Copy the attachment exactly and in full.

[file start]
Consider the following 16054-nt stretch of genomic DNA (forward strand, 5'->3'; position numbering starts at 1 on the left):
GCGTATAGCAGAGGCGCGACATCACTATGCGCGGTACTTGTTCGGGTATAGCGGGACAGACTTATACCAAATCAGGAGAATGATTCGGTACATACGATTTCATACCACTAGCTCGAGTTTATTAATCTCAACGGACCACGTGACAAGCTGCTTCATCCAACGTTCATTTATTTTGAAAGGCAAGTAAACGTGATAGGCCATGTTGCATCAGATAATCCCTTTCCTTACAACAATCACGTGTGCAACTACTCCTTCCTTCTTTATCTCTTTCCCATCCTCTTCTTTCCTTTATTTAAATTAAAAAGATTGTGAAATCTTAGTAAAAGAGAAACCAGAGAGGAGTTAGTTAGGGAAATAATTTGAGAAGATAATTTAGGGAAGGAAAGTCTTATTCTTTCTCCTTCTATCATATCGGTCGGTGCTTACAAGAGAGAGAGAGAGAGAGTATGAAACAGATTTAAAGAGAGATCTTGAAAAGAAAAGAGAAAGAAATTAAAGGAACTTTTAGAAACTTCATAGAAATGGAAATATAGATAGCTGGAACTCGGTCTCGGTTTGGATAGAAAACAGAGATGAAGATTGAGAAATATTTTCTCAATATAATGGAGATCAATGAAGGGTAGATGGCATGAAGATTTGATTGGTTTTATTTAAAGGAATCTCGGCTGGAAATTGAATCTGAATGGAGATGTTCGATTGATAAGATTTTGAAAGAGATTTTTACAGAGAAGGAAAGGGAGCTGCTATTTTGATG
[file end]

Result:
Consider the following 16054-nt stretch of genomic DNA (forward strand, 5'->3'; position numbering starts at 1 on the left):
GCGTATAGCAGAGGCGCGACATCACTATGCGCGGTACTTGTTCGGGTATAGCGGGACAGACTTATACCAAATCAGGAGAATGATTCGGTACATACGATTTCATACCACTAGCTCGAGTTTATTAATCTCAACGGACCACGTGACAAGCTGCTTCATCCAACGTTCATTTATTTTGAAAGGCAAGTAAACGTGATAGGCCATGTTGCATCAGATAATCCCTTTCCTTACAACAATCACGTGTGCAACTACTCCTTCCTTCTTTATCTCTTTCCCATCCTCTTCTTTCCTTTATTTAAATTAAAAAGATTGTGAAATCTTAGTAAAAGAGAAACCAGAGAGGAGTTAGTTAGGGAAATAATTTGAGAAGATAATTTAGGGAAGGAAAGTCTTATTCTTTCTCCTTCTATCATATCGGTCGGTGCTTACAAGAGAGAGAGAGAGAGAGTATGAAACAGATTTAAAGAGAGATCTTGAAAAGAAAAGAGAAAGAAATTAAAGGAACTTTTAGAAACTTCATAGAAATGGAAATATAGATAGCTGGAACTCGGTCTCGGTTTGGATAGAAAACAGAGATGAAGATTGAGAAATATTTTCTCAATATAATGGAGATCAATGAAGGGTAGATGGCATGAAGATTTGATTGGTTTTATTTAAAGGAATCTCGGCTGGAAATTGAATCTGAATGGAGATGTTCGATTGATAAGATTTTGAAAGAGATTTTTACAGAGAAGGAAAGGGAGCTGCTATTTTGATG